We will simultaneously launch the the world’s first collegiate league for Seej, a tabletop game designed for 3D printing. There is a starter set of 3D models you can download and print that include a mini catapult, flags and bricks. Two opponents set up their flags behind a wall of bricks and attempt to knock over the other’s flags using the catapult. The interesting bit is that you can design your own fortifications and ‘weapons’. Anything you can print, you can use.
3D Printed Makerspace: We are investigating the feasibility of designing and building a large-format concrete printer. Several university teams, and even a lone student have built these from scratch. The next step is a Colgate Community-wide design competition for a 3D printed building that will function as the main maker hub on campus. If we aggressively pursue this, and complete it within the next two years, there is a real possibility that Colgate would have the world’s first inhabited 3D printed building. Seriously.
Recycling: Did you know that the most common consumer plastics such as PET (soda bottles), HIPS (cd cases, computer housings, toys), PP (plastic shopping bags) and more are all raw materials for 3D printing? Colgate Makers Club has purchased a machine that will allow us to take objects made from these materials and produce 3D printing filament from them. We can then print new objects from the material.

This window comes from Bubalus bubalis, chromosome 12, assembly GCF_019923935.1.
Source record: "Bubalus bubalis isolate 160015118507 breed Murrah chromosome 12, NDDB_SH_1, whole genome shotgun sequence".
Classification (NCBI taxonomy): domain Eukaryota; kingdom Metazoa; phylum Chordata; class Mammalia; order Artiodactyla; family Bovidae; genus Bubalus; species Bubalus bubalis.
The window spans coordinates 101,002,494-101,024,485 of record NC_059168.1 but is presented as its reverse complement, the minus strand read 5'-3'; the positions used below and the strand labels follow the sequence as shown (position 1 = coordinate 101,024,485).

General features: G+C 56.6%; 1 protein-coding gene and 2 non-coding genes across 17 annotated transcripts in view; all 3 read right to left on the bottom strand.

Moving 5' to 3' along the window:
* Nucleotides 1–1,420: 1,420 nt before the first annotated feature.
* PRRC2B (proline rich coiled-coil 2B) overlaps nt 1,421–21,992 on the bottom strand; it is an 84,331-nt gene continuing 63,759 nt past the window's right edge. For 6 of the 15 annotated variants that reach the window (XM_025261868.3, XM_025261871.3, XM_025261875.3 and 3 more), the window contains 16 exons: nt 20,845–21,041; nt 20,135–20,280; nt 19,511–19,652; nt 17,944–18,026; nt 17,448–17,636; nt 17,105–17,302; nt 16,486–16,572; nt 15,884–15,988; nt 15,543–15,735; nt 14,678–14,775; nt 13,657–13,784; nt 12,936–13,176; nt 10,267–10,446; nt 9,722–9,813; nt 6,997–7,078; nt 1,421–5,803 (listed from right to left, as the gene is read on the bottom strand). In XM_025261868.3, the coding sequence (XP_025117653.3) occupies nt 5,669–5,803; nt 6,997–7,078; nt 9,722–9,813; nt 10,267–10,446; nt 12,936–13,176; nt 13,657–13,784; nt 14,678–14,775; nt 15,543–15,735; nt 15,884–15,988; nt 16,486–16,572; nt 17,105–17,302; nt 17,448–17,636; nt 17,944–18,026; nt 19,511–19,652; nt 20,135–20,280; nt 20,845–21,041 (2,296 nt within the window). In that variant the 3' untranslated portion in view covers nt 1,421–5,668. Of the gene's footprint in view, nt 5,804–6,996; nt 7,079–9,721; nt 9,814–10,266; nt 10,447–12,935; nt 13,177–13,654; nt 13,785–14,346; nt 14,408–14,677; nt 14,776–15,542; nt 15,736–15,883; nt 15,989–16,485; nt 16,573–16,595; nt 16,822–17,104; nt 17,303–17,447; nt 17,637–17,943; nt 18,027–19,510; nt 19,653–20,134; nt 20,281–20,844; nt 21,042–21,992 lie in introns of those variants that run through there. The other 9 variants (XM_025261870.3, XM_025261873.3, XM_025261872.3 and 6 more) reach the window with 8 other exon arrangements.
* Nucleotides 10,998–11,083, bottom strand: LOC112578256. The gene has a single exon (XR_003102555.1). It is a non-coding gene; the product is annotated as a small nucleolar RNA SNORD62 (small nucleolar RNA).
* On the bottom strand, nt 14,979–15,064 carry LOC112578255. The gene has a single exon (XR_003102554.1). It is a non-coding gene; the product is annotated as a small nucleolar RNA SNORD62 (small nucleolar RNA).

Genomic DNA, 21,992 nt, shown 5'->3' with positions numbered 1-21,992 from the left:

Community Outreach: We plan to extend beyond the campus confines, working with and learning from local makers with many different skill sets. We also hope to work with local schools. We can help ensure that following generations are as passionate about making, and even better trained that we are.
Printathon 2015: The 3D Printing Club at Brandeis University has pioneered a 3D printing hackathon, or printathon. The event pits small teams against a design challenge over 24 hours. We will be sending a team to compete on October 3rd.
Expanded E-Weekend: Entrepreneur’s Weekend is the culminating event of the year-long Thought Into Action program. Making and entrepreneuring are very similar activities. One involves making things, the other is making organizations. Makers Club would like to bring prominent makers and thought leaders – people who are driving the change we see in the world – to Colgate for an event that is equal parts TED conference and Maker Faire.
An Innovation Residential Commons (RCs): We are crafting a proposal to make one of the later RCs into a hub for innovation. This RC would house the various extracurricular activities that could be labeled applied liberal arts.This would effectively become a center for design thinking, making and entrepreneuring. To learn more about this concept, check out the Chronicle’s excellent article, “Is ‘Design Thinking’ the New Liberal Arts?” We will have more to say about this as we further develop the proposal.
These are just some of our planned initiatives and goals. As a new club, we face a lot of uncertainty. But we also face wide open possibility. With the brain power on campus, and the support Colgate gives us, none of the goals above are out of reach.